The dreams of past generations saw the need to emancipate their nations from the conditions colonial powers subjected Africans to. The dream of voting, participating in the economy as a decision maker or engaging in national development processes as the voice of a community. This dream was realised nation by nation, from Uganda to Botswana and South Africa. This is the evolution Africans have seen for themselves. Now in 2015, Independence celebrations are abundant, a sign of the journeys African nations have taken amidst the violence, oppression and lack of support they experienced. The strengths of a nation have been proved through national investment arms, rolling out of decade-long development plans and state-driven institutions to drive policy implementation. As a result of this, Africa now has three middle-income countries: South Africa, Botswana and Kenya. The same nations enjoy the benefits of having the only Stock Exchanges with electronic transacting capabilities. Promising are other nations such as Rwanda, Zambia, Tanzania and Nigeria. This is the emerging Africa I have seen as a young man; where I can learn from the leaders who have shifted the paradigm of challenge to one of opportunity.
In further retrospect, the drivers of opportunity have been built off of working systems. Having established national bodies, the consciousness of African nations evolved to that of regional effort. The regional bodies such as the East African Community (EAC), Common Market for Eastern and Southern Africa (COMESA) and the Southern African Development Community (SADC) has been complemented by key economic drivers such as the African Development Bank and Southern African Customs Union arrangements. The increase in opportunities for any African has never been experienced before, where one can change professions within a lifetime, build a new life in a neighbouring country or influence change for fellow Africans through technology. All these continent-wide achievements have been the pillar of hope to do better, as African diaspora and future leaders; more and more young people are fighting for the new Africa we want. This however is not possible without the consideration of a vital component of any livelihood or future; the inclusion, engagement and empowerment of women.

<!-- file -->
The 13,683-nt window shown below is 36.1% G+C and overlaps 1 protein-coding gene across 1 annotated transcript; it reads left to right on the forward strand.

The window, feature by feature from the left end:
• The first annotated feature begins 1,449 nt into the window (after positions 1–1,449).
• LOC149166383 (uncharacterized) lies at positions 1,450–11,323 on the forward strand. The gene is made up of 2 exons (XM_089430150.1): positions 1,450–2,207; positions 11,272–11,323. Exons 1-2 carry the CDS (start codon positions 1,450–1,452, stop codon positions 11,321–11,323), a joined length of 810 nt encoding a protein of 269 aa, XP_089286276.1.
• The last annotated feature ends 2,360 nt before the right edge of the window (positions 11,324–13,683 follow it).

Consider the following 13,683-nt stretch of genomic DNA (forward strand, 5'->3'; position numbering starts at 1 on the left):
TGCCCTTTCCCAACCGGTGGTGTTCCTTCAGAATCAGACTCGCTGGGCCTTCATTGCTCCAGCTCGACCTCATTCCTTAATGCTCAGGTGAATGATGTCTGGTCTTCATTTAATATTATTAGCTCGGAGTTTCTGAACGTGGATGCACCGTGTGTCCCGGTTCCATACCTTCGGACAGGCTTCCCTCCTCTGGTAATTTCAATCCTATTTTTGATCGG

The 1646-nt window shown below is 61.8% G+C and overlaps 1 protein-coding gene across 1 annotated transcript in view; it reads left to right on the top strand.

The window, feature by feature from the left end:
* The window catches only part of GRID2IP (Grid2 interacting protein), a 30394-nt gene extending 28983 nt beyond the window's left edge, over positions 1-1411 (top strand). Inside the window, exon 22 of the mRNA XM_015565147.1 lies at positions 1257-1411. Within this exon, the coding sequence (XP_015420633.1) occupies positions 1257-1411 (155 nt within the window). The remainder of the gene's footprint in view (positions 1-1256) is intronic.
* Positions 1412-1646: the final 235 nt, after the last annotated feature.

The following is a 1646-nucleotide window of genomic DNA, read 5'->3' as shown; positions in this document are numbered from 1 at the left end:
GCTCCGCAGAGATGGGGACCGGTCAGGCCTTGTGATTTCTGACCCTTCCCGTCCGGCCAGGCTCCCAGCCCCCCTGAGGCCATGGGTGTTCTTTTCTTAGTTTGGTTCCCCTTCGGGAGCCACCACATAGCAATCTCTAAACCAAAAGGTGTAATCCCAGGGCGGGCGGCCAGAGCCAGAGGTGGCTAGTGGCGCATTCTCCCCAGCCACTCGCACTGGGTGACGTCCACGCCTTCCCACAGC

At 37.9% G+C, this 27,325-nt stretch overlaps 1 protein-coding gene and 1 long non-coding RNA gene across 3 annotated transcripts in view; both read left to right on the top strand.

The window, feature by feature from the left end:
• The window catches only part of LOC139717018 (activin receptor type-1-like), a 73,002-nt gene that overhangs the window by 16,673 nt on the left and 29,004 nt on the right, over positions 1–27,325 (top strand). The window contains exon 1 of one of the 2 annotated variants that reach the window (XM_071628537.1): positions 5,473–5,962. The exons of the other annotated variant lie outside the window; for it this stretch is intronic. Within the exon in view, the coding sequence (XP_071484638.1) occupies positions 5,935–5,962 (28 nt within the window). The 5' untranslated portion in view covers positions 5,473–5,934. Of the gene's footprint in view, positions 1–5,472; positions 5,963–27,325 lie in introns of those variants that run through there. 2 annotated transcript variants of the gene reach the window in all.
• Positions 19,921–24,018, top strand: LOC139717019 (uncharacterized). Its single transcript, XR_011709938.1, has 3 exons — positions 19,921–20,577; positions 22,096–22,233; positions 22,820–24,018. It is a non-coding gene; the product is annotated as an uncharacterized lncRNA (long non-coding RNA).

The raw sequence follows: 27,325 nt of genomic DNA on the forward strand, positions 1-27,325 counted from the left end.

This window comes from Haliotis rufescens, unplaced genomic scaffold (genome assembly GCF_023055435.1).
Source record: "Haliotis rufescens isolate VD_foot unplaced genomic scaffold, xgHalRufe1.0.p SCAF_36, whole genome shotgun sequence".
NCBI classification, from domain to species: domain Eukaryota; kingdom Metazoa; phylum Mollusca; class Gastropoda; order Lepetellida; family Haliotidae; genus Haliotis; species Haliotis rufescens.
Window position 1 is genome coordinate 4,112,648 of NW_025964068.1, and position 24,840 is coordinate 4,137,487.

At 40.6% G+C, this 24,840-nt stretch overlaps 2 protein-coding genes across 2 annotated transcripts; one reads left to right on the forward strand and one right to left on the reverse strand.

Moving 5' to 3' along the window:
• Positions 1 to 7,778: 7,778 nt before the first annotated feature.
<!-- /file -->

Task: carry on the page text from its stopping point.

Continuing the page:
The journey of development in any society has often forgone the aspect of women as a key driver for change. Largely undocumented, the contributions of women have often been seen as a supporting role in driving development. Factors that have contributed to the negligence accorded to women include; cultural ideology, discrimination and social practice. Progress has been made through strategic instruments such as the SADC Gender Protocol, the African Union Commission (AUC)’s Maputo Plan of Action, where regional efforts are made to keep nations accountable to the change they promise to make for the betterment of their people. In addition, parliaments and board rooms have seen the rise in diversity by including women in decision making, this has resulted in nations such as Liberia and Malawi having the first female presidents Africa has seen. Despite this, many women across the continent are yet to engage in the economy, civil society and state activity. Leaving a largely untapped resource for economic and national development for all African nations; Anglophone, Francophone, Islamic and Sub-Saharan alike.
As history repeats itself for women, there is a difference to the circumstances in which they are subject to. That it is no longer the colonial power that rules or determines their level of success or engagement, but it is their fellow fathers and brothers whom have been enabled or even suppress the kinds of successes abovementioned. It is still a common tale for a young girl to be denied education as a result of poverty or the need for someone to care for an orphaned family. It is still a common tale for a young girl to be subject to arranged marriage, sexual abuse or denied formal employment. It is this Africa that the youth of today face; where the limited potential is largely denied to women as a result of the circumstances in which they are subject to. The global effort towards empowering women continues to gain momentum and development institutions such as the International Monetary Fund (IMF), World Bank and United Nations (UN) have consciously driven female-friendly programmes in African nations to better facilitate the change of national policies and instruments to favour women. As effective as it has been, the current context of gender based violence and decision making statistics in any sector (Business, Government, Civil Society) has proved that more needs to be done to both include and encourage women in these sectors to prosper.